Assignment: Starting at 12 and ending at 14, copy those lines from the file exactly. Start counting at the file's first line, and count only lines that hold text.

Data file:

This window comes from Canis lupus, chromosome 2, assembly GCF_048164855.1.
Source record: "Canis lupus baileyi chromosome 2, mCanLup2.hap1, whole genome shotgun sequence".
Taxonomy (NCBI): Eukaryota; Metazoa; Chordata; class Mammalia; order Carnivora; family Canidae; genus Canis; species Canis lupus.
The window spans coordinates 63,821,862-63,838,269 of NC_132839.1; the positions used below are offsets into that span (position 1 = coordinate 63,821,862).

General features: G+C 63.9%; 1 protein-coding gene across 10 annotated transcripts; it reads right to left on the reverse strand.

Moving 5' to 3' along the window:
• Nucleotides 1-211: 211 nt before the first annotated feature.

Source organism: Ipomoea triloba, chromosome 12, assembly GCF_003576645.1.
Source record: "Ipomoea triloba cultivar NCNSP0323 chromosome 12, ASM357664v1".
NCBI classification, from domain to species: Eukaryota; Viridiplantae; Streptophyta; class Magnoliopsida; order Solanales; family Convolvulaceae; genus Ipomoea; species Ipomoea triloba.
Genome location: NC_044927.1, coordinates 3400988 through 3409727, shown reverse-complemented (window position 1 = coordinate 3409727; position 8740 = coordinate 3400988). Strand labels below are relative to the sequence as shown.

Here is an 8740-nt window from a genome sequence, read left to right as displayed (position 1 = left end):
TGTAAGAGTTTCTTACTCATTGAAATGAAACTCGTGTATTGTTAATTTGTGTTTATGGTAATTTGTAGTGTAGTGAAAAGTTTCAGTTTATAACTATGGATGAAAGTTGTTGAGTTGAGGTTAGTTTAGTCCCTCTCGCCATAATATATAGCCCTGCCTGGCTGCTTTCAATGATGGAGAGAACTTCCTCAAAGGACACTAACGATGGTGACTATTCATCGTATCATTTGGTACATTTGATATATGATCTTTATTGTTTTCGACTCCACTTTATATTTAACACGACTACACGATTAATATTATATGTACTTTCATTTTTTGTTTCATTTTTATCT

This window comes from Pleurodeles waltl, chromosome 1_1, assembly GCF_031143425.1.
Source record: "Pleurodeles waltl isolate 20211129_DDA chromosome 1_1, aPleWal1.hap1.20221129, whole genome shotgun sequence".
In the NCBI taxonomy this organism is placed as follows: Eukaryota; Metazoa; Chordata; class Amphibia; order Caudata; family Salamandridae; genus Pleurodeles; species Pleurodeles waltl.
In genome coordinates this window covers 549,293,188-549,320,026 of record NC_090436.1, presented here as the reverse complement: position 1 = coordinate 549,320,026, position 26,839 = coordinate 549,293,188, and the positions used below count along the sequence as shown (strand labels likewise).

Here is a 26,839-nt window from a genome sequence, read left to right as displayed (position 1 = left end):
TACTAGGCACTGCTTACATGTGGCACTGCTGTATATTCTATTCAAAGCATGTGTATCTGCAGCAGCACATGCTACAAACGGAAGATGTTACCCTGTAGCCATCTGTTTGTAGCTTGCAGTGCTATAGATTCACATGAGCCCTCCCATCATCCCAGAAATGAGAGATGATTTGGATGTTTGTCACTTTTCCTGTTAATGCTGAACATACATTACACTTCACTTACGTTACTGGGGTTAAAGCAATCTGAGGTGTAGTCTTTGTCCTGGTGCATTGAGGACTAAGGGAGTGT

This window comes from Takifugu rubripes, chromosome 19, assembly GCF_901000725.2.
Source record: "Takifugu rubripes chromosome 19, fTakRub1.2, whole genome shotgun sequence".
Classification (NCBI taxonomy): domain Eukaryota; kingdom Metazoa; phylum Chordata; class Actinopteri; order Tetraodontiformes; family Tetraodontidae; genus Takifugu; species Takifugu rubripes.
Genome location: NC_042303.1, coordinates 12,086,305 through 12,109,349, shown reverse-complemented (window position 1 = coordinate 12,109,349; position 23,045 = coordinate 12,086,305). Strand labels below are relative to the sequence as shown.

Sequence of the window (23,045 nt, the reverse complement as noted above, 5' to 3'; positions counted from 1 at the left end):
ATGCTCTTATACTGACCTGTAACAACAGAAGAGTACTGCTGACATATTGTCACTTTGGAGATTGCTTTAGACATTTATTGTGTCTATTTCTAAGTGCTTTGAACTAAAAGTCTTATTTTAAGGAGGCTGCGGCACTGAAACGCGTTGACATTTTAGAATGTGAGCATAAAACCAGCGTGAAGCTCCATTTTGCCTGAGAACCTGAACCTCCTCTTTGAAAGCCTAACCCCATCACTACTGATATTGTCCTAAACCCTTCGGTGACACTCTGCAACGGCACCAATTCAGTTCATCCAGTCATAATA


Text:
Here is an 8740-nt window from a genome sequence, read left to right as displayed (position 1 = left end):
TGTAAGAGTTTCTTACTCATTGAAATGAAACTCGTGTATTGTTAATTTGTGTTTATGGTAATTTGTAGTGTAGTGAAAAGTTTCAGTTTATAACTATGGATGAAAGTTGTTGAGTTGAGGTTAGTTTAGTCCCTCTCGCCATAATATATAGCCCTGCCTGGCTGCTTTCAATGATGGAGAGAACTTCCTCAAAGGACACTAACGATGGTGACTATTCATCGTATCATTTGGTACATTTGATATATGATCTTTATTGTTTTCGACTCCACTTTATATTTAACACGACTACACGATTAATATTATATGTACTTTCATTTTTTGTTTCATTTTTATCT

This window comes from Pleurodeles waltl, chromosome 1_1, assembly GCF_031143425.1.